This weekend is Le Mans. To be official, the 24 Hours of Le Mans. To be French and official, les 24 heures du Mans. The race, held each June since 1923 in Le Mans, France, is among the most important in the world, certainly the toughest road race, and a wonder to behold.
No road race goes faster for longer—cars run for 24 hours straight, on a mix of purpose-built track and public roads, and see top speeds in the neighborhood of 200 mph. Hell—even the slowest cars regularly hit 180 mph. There’s daytime racing, sure, but also night racing, rain, insane weather, million-dollar prototypes, and, from time to time, absolute chaos.
You can enter Le Mans. You can try to win. That doesn’t mean you will. You may not even finish. You might go home broken and six figures poorer, your car in tatters because someone made an ordinary mistake at 3 in the morning. Or because a 25-cent part failed. Or because you just weren’t smart enough to consider every possible outcome, every potential disaster waiting in the wings. This happens, with great regularity, to amateurs and professionals alike.
Carmakers and deep-pocketed sponsors throw big money around trying to win this thing, and the race’s prestige has only increased through the years. The combination of the two has produced some spectacular, truly innovative machinery, but also some wonderful—or just plain odd—long shots and underdogs.
This year’s running of Le Mans takes place Saturday and Sunday. Here in the states, the race will be shown on Fox Sports, or you can catch it over the livestream on the always excellent Radio Le Mans. Keep an eye (or an ear) out for the Nissan GT-R LM Nismo, this year’s weirdest, and coolest, entry. And remember: In pro racing, the most exciting stuff isn’t always up front.
So in honor of this year’s race, here’s a look back at some of the craziest cars ever to take on the 24.
1929 Bentley Speed Six: There was a point where Bentleys were large. They’ve never been small, exactly, but before World War II, the cars were monsters. And known for big power, big speed, and durability—three things that help at Le Mans. Tim Birkin and Woolf Barnato used a Speed Six to win the 24 Hours by a whopping 70 miles in 1929, and Speed Sixes won one-two a year later. It may not seem weird, but take a moment to look at the size of the thing: It’s basically a truck. (An awesome truck, but a truck nonetheless.)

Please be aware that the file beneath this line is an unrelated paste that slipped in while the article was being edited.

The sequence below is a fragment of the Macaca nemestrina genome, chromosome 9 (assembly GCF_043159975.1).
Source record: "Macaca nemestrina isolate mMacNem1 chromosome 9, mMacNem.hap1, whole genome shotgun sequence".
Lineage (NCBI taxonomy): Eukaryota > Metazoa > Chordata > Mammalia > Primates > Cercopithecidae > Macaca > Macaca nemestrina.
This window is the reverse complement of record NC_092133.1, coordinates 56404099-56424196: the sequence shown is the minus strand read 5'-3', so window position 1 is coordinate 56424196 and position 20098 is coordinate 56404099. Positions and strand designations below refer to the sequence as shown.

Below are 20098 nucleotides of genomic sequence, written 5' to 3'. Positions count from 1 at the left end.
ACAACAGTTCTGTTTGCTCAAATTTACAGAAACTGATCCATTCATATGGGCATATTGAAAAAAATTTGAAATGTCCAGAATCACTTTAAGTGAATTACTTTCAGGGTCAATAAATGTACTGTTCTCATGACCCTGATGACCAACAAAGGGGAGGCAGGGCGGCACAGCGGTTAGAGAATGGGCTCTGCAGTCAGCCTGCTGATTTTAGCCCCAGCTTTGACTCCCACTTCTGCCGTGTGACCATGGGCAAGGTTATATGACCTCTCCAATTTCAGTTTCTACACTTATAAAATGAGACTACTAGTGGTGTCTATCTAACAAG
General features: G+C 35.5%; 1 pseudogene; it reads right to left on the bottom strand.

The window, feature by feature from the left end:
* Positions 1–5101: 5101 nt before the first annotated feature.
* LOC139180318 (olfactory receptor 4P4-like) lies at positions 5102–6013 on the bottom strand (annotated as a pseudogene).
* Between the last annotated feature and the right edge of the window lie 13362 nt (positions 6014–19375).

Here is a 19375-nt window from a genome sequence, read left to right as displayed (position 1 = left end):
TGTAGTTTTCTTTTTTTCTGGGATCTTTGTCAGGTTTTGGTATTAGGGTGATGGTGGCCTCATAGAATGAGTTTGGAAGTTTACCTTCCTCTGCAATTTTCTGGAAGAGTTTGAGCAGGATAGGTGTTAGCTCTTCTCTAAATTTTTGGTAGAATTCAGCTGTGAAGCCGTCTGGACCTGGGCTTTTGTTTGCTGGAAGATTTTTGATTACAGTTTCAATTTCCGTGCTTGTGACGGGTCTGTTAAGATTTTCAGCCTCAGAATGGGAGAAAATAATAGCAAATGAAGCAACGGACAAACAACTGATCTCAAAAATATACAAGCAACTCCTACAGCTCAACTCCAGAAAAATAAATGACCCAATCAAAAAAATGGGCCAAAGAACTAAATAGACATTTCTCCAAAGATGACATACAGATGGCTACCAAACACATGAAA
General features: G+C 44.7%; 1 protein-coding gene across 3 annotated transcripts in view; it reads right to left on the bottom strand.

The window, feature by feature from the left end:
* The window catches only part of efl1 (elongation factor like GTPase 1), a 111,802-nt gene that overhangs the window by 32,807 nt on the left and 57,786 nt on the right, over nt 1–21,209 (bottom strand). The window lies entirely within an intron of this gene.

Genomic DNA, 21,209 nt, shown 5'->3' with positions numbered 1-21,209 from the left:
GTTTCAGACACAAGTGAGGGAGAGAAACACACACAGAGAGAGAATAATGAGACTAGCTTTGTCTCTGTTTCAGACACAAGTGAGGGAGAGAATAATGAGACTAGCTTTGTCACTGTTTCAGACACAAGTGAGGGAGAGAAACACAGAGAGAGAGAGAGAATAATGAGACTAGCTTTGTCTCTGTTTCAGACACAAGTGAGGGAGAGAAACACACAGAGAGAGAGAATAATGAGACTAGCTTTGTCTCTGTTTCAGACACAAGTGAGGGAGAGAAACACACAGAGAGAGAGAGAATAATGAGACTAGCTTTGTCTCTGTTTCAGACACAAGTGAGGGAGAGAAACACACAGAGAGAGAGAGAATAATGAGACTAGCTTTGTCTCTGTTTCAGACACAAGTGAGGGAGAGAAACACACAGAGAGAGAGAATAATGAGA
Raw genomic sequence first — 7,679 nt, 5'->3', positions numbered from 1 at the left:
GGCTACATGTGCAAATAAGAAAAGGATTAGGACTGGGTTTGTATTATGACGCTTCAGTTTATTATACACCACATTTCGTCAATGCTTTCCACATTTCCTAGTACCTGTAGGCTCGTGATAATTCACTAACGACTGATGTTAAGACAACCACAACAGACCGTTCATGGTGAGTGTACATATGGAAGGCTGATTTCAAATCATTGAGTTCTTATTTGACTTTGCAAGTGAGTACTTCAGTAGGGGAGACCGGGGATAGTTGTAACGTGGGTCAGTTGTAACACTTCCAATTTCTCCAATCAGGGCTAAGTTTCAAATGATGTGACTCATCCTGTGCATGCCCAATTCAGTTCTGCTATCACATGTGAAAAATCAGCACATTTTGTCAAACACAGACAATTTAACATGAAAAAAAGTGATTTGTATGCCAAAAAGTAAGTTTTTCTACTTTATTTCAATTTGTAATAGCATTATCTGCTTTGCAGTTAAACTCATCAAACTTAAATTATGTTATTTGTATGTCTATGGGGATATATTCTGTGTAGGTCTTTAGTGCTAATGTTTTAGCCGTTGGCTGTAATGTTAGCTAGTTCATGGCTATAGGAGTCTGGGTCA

1955 Nardi Bisiluro Damolnar: The 62-hp Nardi Bisiluro was built in 1955 by Italians Enrico Nardi and Carlo Mollino. They wanted to create a light, aerodynamic car that could tackle the factory teams of Jaguar and Ferrari. The hope was that the Bisiluro’s higher cornering speed and lower drag would offset its lack of power and sophistication. The engine lived in one of the car’s body “pods,” and the driver lived in the other. During the race, the car was blown off the track by a passing Jaguar D-Type and damaged too greatly to continue.
1967 Chaparral 2F: Texan Jim Hall’s 1960s Chapparals were nothing if not innovative. Hall was a pioneer of race car aerodynamics, more famous for his groundbreaking designs than their actual racing success. The 2F featured an automatic transmission and a downforce-producing rear wing that the driver could adjust with a foot pedal. The car saw Le Mans just once, in 1967, where it retired after just 225 laps.
1966 Mini Marcos GT: Le Mans has always hosted a wide variety of race cars, and the 1960s were no different. When a tiny Mini Marcos GT—based on a then-new Mini Cooper—took the race’s starting flag in 1966, it was the smallest and oddest-looking machine on the track. When it finished the race that year, it was the only British car to do so. Also the only one to look like a cartoon bunny.